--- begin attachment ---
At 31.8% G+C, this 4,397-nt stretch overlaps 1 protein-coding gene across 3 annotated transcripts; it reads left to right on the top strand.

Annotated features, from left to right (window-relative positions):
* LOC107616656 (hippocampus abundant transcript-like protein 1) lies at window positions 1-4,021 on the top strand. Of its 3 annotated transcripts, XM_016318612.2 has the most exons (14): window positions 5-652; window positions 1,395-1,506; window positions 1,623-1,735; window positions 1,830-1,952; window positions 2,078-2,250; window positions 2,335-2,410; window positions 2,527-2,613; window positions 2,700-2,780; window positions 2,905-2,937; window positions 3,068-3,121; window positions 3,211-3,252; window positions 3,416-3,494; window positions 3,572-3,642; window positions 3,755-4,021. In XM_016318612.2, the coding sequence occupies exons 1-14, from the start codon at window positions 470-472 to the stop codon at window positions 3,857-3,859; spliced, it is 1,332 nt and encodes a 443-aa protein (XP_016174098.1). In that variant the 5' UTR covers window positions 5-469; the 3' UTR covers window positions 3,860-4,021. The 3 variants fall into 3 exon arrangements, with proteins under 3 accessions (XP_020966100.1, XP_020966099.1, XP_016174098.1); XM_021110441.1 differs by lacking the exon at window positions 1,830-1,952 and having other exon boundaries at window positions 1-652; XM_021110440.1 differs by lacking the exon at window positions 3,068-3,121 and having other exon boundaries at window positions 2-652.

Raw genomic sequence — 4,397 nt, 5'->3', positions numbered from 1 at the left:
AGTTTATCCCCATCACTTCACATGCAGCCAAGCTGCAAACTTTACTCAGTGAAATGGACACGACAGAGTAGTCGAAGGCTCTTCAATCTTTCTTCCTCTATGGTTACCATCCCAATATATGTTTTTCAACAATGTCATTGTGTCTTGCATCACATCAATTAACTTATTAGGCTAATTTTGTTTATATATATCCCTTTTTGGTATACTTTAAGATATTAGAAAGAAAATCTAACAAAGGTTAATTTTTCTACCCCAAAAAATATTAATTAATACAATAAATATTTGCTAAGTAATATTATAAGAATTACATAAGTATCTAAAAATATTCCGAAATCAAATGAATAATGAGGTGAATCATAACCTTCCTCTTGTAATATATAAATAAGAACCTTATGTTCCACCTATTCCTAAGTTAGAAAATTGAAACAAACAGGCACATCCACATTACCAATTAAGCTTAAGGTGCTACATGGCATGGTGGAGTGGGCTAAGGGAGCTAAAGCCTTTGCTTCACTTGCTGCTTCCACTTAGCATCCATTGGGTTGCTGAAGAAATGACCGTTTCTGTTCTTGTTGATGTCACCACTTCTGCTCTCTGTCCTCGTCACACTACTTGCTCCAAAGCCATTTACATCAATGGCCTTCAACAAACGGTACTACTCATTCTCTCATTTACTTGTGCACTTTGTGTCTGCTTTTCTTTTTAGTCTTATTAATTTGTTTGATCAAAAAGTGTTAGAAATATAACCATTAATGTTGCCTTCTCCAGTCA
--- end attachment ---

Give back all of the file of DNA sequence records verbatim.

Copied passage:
At 31.8% G+C, this 4,397-nt stretch overlaps 1 protein-coding gene across 3 annotated transcripts; it reads left to right on the top strand.

Annotated features, from left to right (window-relative positions):
* LOC107616656 (hippocampus abundant transcript-like protein 1) lies at window positions 1-4,021 on the top strand. Of its 3 annotated transcripts, XM_016318612.2 has the most exons (14): window positions 5-652; window positions 1,395-1,506; window positions 1,623-1,735; window positions 1,830-1,952; window positions 2,078-2,250; window positions 2,335-2,410; window positions 2,527-2,613; window positions 2,700-2,780; window positions 2,905-2,937; window positions 3,068-3,121; window positions 3,211-3,252; window positions 3,416-3,494; window positions 3,572-3,642; window positions 3,755-4,021. In XM_016318612.2, the coding sequence occupies exons 1-14, from the start codon at window positions 470-472 to the stop codon at window positions 3,857-3,859; spliced, it is 1,332 nt and encodes a 443-aa protein (XP_016174098.1). In that variant the 5' UTR covers window positions 5-469; the 3' UTR covers window positions 3,860-4,021. The 3 variants fall into 3 exon arrangements, with proteins under 3 accessions (XP_020966100.1, XP_020966099.1, XP_016174098.1); XM_021110441.1 differs by lacking the exon at window positions 1,830-1,952 and having other exon boundaries at window positions 1-652; XM_021110440.1 differs by lacking the exon at window positions 3,068-3,121 and having other exon boundaries at window positions 2-652.

Raw genomic sequence — 4,397 nt, 5'->3', positions numbered from 1 at the left:
AGTTTATCCCCATCACTTCACATGCAGCCAAGCTGCAAACTTTACTCAGTGAAATGGACACGACAGAGTAGTCGAAGGCTCTTCAATCTTTCTTCCTCTATGGTTACCATCCCAATATATGTTTTTCAACAATGTCATTGTGTCTTGCATCACATCAATTAACTTATTAGGCTAATTTTGTTTATATATATCCCTTTTTGGTATACTTTAAGATATTAGAAAGAAAATCTAACAAAGGTTAATTTTTCTACCCCAAAAAATATTAATTAATACAATAAATATTTGCTAAGTAATATTATAAGAATTACATAAGTATCTAAAAATATTCCGAAATCAAATGAATAATGAGGTGAATCATAACCTTCCTCTTGTAATATATAAATAAGAACCTTATGTTCCACCTATTCCTAAGTTAGAAAATTGAAACAAACAGGCACATCCACATTACCAATTAAGCTTAAGGTGCTACATGGCATGGTGGAGTGGGCTAAGGGAGCTAAAGCCTTTGCTTCACTTGCTGCTTCCACTTAGCATCCATTGGGTTGCTGAAGAAATGACCGTTTCTGTTCTTGTTGATGTCACCACTTCTGCTCTCTGTCCTCGTCACACTACTTGCTCCAAAGCCATTTACATCAATGGCCTTCAACAAACGGTACTACTCATTCTCTCATTTACTTGTGCACTTTGTGTCTGCTTTTCTTTTTAGTCTTATTAATTTGTTTGATCAAAAAGTGTTAGAAATATAACCATTAATGTTGCCTTCTCCAGTCA